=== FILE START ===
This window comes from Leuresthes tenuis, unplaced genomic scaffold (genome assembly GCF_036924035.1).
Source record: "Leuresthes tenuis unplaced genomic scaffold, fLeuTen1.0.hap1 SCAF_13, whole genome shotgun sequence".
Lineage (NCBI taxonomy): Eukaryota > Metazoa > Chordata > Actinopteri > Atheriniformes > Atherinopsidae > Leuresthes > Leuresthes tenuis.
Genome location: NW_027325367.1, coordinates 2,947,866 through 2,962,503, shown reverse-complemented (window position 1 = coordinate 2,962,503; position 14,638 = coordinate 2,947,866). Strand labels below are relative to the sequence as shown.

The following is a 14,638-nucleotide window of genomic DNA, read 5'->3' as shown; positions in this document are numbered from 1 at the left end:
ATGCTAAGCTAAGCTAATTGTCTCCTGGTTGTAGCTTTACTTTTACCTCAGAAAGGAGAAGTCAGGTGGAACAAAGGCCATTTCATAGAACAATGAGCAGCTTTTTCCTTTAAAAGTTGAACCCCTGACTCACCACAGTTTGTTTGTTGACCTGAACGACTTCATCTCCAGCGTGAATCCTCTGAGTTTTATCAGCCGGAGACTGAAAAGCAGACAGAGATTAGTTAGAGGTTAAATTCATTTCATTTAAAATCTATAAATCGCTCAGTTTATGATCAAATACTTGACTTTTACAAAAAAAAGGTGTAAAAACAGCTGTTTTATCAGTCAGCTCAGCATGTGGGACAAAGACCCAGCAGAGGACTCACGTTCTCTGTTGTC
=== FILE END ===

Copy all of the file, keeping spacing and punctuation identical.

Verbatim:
This window comes from Leuresthes tenuis, unplaced genomic scaffold (genome assembly GCF_036924035.1).
Source record: "Leuresthes tenuis unplaced genomic scaffold, fLeuTen1.0.hap1 SCAF_13, whole genome shotgun sequence".
Lineage (NCBI taxonomy): Eukaryota > Metazoa > Chordata > Actinopteri > Atheriniformes > Atherinopsidae > Leuresthes > Leuresthes tenuis.
Genome location: NW_027325367.1, coordinates 2,947,866 through 2,962,503, shown reverse-complemented (window position 1 = coordinate 2,962,503; position 14,638 = coordinate 2,947,866). Strand labels below are relative to the sequence as shown.

The following is a 14,638-nucleotide window of genomic DNA, read 5'->3' as shown; positions in this document are numbered from 1 at the left end:
ATGCTAAGCTAAGCTAATTGTCTCCTGGTTGTAGCTTTACTTTTACCTCAGAAAGGAGAAGTCAGGTGGAACAAAGGCCATTTCATAGAACAATGAGCAGCTTTTTCCTTTAAAAGTTGAACCCCTGACTCACCACAGTTTGTTTGTTGACCTGAACGACTTCATCTCCAGCGTGAATCCTCTGAGTTTTATCAGCCGGAGACTGAAAAGCAGACAGAGATTAGTTAGAGGTTAAATTCATTTCATTTAAAATCTATAAATCGCTCAGTTTATGATCAAATACTTGACTTTTACAAAAAAAAGGTGTAAAAACAGCTGTTTTATCAGTCAGCTCAGCATGTGGGACAAAGACCCAGCAGAGGACTCACGTTCTCTGTTGTC